What Does Interest Mean for My Financial Health?

By Indeed Editorial Team

Updated February 22, 2021 | Published February 4, 2020

Updated February 22, 2021

Published February 4, 2020

Anyone who has ever taken out a loan or gotten a credit card has dealt with interest. Although it's a common term, interest is not always easy to understand or know what it affects your financial health. In this article, we'll go over what interest is, why it exists and give you some strategies for both paying interest and earning interest.

What does interest mean?

Interest is a predetermined amount of money that is added to your principal balance at regular intervals, most often monthly. When this interest is being applied to the debt you owe, it increases the amount you have to pay, meaning you end up paying more than the amount you borrowed. When the interest is applied to your savings, bonds or investment portfolio, it increases the amount of money you have. The more money you put into these interest-earning accounts, the more interest you will earn.

Interest is typically calculated as a percentage of the total balance in the account. This percentage is then compounded at the end of each set time period. Compounding just means calculating how much interest is added to the balance.

For example, let's say you have a $1,000 loan with a 5% interest rate. After the first month, $50, which is 5% of $1,000, would be added to the amount you owe. The next month, if you paid absolutely nothing, the interest would be 5% of your new balance of $1,050 or $52.50. If, on the other hand, you made a $100 payment, the next month you would be charged 5% on the new balance of $950 or $47.50. As you can see, the actual dollar value of interest changes depending on the current balance of the account when the interest is compounded.

Why is interest important for lending?

Lenders charge interest on the money customers borrow for several reasons. The main reason is to lessen the risk of default. If at some point during repayment, the borrower can no longer make payments and defaults on their loan, the lender just loses that money. Charging interest helps them minimize that loss. This is why borrowers with low credit scores tend to be charged higher interest rates. They are perceived as higher-risk borrowers.

Another reason for charging interest is to account for inflation. On long term loans like mortgages, the amount you initially borrowed will not have the same buying power 15 or 20 years later when you finally finish paying it back. If the loan was interest-free, lenders would end up effectively losing money in the process since the inflation rate has decreased the value of money they lent.

Why is interest important for borrowing?

Interest is extremely important in borrowing. It's what determines how much you actually spend in the end. The longer you take to pay back a loan or pay off a credit card, the more you will end up paying. A $20 sweater you bought with a credit card could end up costing you $30 or more when you account for the interest being added to your balance. So when borrowing money, it's important to have a smart plan in place for repaying in a way that helps you avoid paying too much extra in interest.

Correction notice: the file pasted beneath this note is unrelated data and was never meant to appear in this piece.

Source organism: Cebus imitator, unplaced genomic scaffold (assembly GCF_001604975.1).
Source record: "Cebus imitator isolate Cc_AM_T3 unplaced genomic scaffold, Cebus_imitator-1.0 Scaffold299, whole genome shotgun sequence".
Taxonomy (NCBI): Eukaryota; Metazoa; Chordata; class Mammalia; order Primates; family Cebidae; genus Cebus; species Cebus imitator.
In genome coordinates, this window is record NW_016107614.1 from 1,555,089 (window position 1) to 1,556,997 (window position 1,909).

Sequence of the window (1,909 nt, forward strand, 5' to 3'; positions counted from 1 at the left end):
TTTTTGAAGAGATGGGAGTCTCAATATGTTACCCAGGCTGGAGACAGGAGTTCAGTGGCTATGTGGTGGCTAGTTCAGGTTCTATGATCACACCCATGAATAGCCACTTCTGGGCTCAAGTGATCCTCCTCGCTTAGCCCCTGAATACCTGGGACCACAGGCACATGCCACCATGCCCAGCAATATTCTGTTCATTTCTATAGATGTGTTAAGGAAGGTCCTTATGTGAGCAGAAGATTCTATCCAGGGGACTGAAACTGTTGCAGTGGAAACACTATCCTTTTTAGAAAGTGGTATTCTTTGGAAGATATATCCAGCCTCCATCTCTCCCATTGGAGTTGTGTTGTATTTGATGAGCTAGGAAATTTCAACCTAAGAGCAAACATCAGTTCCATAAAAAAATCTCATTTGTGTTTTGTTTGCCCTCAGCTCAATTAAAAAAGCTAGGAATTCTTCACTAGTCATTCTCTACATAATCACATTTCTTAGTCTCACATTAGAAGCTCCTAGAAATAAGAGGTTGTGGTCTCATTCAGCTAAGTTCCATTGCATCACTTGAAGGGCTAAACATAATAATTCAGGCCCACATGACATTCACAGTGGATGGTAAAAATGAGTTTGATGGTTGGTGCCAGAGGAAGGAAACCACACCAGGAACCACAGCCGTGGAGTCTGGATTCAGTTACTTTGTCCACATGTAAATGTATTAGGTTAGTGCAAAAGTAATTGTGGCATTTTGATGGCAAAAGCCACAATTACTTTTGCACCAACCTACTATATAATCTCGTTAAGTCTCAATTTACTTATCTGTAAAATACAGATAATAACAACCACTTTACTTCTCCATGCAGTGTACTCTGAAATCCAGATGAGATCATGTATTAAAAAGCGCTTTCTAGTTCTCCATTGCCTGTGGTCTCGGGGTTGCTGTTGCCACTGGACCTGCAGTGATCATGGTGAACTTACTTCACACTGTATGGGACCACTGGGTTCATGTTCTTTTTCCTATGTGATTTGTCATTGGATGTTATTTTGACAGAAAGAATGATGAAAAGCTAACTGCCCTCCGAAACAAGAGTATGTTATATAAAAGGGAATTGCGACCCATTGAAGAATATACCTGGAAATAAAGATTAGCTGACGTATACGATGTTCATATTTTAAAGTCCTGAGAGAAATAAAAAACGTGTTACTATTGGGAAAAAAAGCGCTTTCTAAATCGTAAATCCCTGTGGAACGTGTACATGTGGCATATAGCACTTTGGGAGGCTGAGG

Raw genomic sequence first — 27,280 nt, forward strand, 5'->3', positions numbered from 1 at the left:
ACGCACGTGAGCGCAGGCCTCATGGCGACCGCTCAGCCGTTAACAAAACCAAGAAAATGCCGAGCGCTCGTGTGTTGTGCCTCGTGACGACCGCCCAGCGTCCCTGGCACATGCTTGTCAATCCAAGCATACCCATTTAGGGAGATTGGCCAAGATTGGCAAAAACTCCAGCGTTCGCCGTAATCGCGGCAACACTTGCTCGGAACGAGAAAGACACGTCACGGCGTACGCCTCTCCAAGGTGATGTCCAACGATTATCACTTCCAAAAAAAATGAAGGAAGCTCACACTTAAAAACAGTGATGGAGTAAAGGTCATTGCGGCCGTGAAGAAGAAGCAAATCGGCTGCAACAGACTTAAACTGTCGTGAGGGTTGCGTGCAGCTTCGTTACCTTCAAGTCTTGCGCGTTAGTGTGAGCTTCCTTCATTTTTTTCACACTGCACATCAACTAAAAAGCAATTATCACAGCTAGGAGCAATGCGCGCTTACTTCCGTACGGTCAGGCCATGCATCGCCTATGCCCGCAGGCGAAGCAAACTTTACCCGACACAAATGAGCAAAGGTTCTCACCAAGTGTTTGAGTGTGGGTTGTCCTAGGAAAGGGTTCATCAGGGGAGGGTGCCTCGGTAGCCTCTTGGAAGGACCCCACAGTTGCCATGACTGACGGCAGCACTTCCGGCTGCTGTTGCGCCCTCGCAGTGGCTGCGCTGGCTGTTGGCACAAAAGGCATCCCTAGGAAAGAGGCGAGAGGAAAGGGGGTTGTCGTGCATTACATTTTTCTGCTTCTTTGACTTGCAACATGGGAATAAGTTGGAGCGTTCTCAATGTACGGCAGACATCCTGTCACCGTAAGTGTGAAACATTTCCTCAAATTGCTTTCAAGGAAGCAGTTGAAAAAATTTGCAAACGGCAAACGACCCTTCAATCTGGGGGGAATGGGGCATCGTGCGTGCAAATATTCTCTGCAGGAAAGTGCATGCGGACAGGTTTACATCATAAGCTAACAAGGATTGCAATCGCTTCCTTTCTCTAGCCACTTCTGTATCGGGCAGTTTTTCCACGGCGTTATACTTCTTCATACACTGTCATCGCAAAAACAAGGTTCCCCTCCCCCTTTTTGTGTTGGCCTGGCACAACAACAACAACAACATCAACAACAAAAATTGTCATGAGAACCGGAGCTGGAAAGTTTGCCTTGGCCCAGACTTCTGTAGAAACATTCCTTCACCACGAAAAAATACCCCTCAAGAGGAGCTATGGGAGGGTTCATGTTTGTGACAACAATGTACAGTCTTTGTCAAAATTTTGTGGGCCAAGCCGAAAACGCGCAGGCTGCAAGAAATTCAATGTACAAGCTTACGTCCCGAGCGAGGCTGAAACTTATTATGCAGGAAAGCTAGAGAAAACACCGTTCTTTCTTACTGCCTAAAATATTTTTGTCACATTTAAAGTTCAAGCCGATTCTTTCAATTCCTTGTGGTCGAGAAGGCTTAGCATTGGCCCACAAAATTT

How to pay interest

The key to paying interest is to do it as fast as possible. Here are a few tips to avoid paying more than you need to:

  • Pay off the full balance of your credit card

  • Always pay more than the minimum

  • Prioritize debt with the highest interest

  • Avoid predatory loans

  • Get out of a predatory loan as soon as possible

Pay off the full balance of your credit card

If possible, pay off the full balance on your credit card each month. This prevents interest from piling on top of interest. It also has the added balance of improving your credit score by lowering your credit utilization rate (the amount of available credit relative to the amount you have used).

Always pay more than the minimum

You may not have the money to pay off your full balances just yet. Even so, you should at least try to pay slightly above the minimum payment each month. It may not seem like it, but even an extra $5 or $10 above the minimum will save you money in the long run by helping you pay off your debt a little sooner.

Prioritize debt with the highest interest

If you have multiple sources of debt, put as much money as you can toward the one with the highest interest rate while paying only the minimum on the rest. When this high-interest debt is paid off, repeat this with the next highest interest debt.

You don't need to do this if all of your debt is at about the same interest. In that case, you can spread your available funds more evenly to pay as much above each of the minimum payments as possible.

Avoid predatory loans

One of the most difficult kinds of debt to get out of are predatory loans. These are loans that are specifically designed to be difficult to ever fully pay off. The goal of a predatory lender is to keep you locked into that loan for as long as possible so that you are stuck paying interest for longer than you would on a loan with reasonable terms.

There are a surprising number of predatory loans out there and some of them are even coming from seemingly reputable institutions. Even if you are at an established bank, you still want to check the specific terms of the loan you are being offered to make sure you are not being offered a predatory loan.

To avoid predatory loans, here are the red flags you need to look out for before agreeing to any loan:

  • Excessive interest rates: Most loans come with an interest rate between about 5% and 30% depending on your credit score and a few other factors. If the interest rate is higher than that, you should be suspicious.